This past year, I had the opportunity to lead a largely volunteer team, with supervision from museum specialist Anne McCombs and curator David DeVorkin, on a major restoration project of the Museum’s Apollo Telescope Mount (ATM). The ATM we worked on was a backup to the one used in 1973 on the Skylab space station to study high-energy solar activity. One of our first tasks was assessing the ATM’s spar, the aluminum platform that eight major instruments were mounted to. When we uncrated the spar in September 2014, we discovered that after 40 years the Kapton®—the shiny, crinkly material you can often see on satellites and in this case the black material you can see in our photos—was in really poor condition. Kapton® is a polyimide film that was developed by DuPont in the late 1960s and has been used widely in the aerospace industry to protect objects from heat.
We were unsure at first how to repair the Kapton® so that we could properly display the artifact. For help, we went straight to the source—DuPont. A technical service consultant from DuPont listened as we explained our situation. After thinking back to Kapton® technology of the time period, our consultant recommended that we use Kapton® tapes made from current Kapton® sheets and 3M™ 966 transfer tape (a very thin adhesive film). What’s more, our consultant—along with several other technical service, research, development, and marketing people from the Circleville, Ohio facility—provided our team with a dozen complimentary sample sheets of current Kapton® products. With advice and materials from DuPont, I began work. I laid out the 25.4-millimeter (1-inch) wide transfer (double-sided) tape in rows on a Kapton® sheet and then cut the sheet into 25.4-millimeter (1-inch) wide self-adhering tapes. For larger repairs, I found that adhesive tape on the edges of a Kapton® patch worked well. We found that one particular product looked the best when we compared it to the decades-old original material. DuPont sent additional free sample sheets of that product to help us complete all of the repairs.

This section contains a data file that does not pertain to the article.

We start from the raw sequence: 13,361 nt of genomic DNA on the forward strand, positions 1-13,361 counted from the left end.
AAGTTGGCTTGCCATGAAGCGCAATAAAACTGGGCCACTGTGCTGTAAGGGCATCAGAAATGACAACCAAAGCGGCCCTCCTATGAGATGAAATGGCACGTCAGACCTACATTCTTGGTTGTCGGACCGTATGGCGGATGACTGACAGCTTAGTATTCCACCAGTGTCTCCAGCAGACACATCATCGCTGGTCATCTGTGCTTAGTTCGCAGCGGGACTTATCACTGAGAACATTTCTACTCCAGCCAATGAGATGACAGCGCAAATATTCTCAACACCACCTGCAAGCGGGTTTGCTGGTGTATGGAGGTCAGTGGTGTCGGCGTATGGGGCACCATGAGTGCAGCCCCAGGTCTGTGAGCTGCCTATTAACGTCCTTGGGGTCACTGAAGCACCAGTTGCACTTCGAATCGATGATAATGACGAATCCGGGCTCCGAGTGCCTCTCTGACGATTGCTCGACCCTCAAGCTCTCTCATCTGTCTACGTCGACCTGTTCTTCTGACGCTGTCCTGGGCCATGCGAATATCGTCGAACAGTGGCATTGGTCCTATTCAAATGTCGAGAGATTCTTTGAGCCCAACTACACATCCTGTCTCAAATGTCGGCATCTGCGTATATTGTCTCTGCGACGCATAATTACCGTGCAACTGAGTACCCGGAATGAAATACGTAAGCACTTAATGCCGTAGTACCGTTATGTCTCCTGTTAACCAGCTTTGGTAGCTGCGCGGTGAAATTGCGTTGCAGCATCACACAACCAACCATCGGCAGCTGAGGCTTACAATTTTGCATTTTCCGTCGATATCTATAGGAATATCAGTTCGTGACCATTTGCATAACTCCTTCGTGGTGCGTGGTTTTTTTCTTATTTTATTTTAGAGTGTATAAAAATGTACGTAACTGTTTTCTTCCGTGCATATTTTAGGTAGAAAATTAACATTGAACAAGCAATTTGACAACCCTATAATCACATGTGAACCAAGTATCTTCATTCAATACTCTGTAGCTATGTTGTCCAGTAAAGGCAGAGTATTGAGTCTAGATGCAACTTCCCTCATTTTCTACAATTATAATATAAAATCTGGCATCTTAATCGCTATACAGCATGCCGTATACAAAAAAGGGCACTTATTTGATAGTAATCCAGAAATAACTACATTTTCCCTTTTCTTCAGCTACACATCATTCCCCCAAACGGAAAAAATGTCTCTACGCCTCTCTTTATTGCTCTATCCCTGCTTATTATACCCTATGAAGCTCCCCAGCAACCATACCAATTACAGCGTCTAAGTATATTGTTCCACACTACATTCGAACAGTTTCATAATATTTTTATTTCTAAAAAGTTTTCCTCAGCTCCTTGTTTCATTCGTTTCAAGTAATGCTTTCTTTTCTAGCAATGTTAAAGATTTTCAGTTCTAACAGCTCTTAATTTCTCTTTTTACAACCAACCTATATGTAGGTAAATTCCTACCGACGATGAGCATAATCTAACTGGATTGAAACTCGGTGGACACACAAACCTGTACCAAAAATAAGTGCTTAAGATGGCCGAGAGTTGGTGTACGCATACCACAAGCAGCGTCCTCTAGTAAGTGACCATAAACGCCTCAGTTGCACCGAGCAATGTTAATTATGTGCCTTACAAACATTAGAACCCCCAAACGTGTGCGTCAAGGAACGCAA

After applying nearly 30.5 meters (100 feet) of the hand-made tapes, the ATM spar assembly appears much as it did in the early 1970s. Modern museum restoration philosophy dictates that up close you should be able to see all of the repairs I made, but from a very short distance the artifact appears nicely intact with Kapton® covers. Thanks to the advice and free material provided by an industrial firm that contributed to the original project, Museum visitors are now able to see one of the great scientific achievements of the early U.S. space program at the Steven F. Udvar-Hazy Center in Chantilly, Virginia.